6.1 The case law on the right to be heard, as guaranteed by Art. 182(3) and 190(2)(d) PILA, has inferred a minimum duty for the arbitral tribunal to consider and deal with relevant issues. This duty is violated when, inadvertently or due to a misunderstanding, the arbitral tribunal does not take into consideration allegations, arguments, evidence submitted or proffered by one of the parties and that is of importance to the award to be issued. It is incumbent upon the alleged wronged party to demonstrate, in its appeal against the award, how the oversight of the arbitrators prevented it from being heard on an important issue. It is for it to establish, on the one hand, that the arbitral tribunal did not examine some of the factual, evidentiary or legal evidence that it had validly advanced in support of its findings and, on the other hand, that those factors were such that they could affect the outcome of the dispute (ATF 142 III 360 at 4.1.1 and 4.1.3; judgement 4A_478/2017 of May 2, 2018, at 3.2.1). If the award completely ignores something that appears to be important to the resolution of the dispute, it is for the arbitrators or the respondent to justify such omission in their submissions on the appeal. It is incumbent upon them to show that, contrary to the appellant's assertions, the omitted elements were not relevant to the case in point or, if they were, that they were implicitly refuted by the arbitral tribunal (ATF 133 III 235 at 5.2 p. 249; judgment 4A_478/2017, cited above, at 3.2.1).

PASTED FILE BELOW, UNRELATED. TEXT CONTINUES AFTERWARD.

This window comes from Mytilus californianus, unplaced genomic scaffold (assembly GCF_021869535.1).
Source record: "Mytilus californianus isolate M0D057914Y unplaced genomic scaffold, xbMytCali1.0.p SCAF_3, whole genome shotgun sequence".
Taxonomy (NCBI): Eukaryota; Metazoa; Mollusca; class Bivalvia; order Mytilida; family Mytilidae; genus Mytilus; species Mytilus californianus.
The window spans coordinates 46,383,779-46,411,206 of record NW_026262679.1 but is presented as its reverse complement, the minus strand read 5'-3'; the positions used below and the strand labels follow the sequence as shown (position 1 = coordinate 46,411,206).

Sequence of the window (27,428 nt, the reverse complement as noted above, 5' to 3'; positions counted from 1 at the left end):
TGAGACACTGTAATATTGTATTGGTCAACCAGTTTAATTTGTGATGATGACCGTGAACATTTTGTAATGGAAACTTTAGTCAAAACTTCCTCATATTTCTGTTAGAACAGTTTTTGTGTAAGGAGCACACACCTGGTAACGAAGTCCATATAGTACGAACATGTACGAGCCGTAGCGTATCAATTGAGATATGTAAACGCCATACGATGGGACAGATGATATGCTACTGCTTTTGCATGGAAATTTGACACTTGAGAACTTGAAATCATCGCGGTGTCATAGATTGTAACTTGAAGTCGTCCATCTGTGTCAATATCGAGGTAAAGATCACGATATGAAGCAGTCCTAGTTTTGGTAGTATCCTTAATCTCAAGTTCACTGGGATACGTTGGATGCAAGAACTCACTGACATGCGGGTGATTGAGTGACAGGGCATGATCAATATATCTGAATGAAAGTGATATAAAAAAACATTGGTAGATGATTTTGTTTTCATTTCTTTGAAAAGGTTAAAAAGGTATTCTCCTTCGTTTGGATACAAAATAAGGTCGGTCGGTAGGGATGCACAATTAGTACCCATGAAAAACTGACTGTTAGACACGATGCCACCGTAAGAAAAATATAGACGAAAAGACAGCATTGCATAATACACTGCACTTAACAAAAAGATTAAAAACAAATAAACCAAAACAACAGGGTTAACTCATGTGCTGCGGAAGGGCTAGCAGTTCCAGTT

In Switzerland, the right to be heard mainly concerns the findings of fact. The right of the parties to be asked for their views as to legal issues is recognized in a restrictive manner only. As a rule, state courts or arbitral tribunals freely assess the legal weight of the facts and may decide on the basis of rules of law other than those invoked by the parties. As an exception, they need to be asked for their views when the judge or the arbitral tribunal considers basing a decision on a norm or a legal consideration which was not invoked in the proceedings and the pertinence of which the parties could not anticipate (ATF 130 III 35 at 5 and references). Moreover, determining what is unforeseeable is a matter of appreciation. Therefore, the Federal Tribunal shows restraint in applying the aforesaid rule, for this reason and because the specificities of this type of procedure must be taken into account by avoiding the use of an argument of surprise with a view to obtaining substantive review of the award by this Court (judgment 4A_716/2016 of January 26, 2017, at 3.1). It regularly reiterates this, refusing to extend this case law to the establishment of facts (judgment 4A_525/2017 of August 9, 2018, at 3.1 and the judgments cited).